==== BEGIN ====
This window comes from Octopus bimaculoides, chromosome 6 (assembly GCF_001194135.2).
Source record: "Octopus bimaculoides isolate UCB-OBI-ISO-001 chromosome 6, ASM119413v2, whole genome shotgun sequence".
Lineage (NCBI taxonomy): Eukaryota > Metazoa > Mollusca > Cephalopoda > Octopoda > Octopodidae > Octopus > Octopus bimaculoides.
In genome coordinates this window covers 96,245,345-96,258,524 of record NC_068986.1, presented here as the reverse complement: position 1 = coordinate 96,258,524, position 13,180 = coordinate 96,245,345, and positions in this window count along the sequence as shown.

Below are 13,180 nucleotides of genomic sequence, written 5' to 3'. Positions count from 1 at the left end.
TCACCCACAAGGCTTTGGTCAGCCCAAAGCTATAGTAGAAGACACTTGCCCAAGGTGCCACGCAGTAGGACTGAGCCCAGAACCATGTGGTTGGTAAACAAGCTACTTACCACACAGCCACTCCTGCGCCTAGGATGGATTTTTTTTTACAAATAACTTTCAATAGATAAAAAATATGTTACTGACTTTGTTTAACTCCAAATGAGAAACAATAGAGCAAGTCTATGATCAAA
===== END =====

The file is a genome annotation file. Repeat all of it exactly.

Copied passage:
This window comes from Octopus bimaculoides, chromosome 6 (assembly GCF_001194135.2).
Source record: "Octopus bimaculoides isolate UCB-OBI-ISO-001 chromosome 6, ASM119413v2, whole genome shotgun sequence".
Lineage (NCBI taxonomy): Eukaryota > Metazoa > Mollusca > Cephalopoda > Octopoda > Octopodidae > Octopus > Octopus bimaculoides.
In genome coordinates this window covers 96,245,345-96,258,524 of record NC_068986.1, presented here as the reverse complement: position 1 = coordinate 96,258,524, position 13,180 = coordinate 96,245,345, and positions in this window count along the sequence as shown.

Below are 13,180 nucleotides of genomic sequence, written 5' to 3'. Positions count from 1 at the left end.
TCACCCACAAGGCTTTGGTCAGCCCAAAGCTATAGTAGAAGACACTTGCCCAAGGTGCCACGCAGTAGGACTGAGCCCAGAACCATGTGGTTGGTAAACAAGCTACTTACCACACAGCCACTCCTGCGCCTAGGATGGATTTTTTTTTACAAATAACTTTCAATAGATAAAAAATATGTTACTGACTTTGTTTAACTCCAAATGAGAAACAATAGAGCAAGTCTATGATCAAA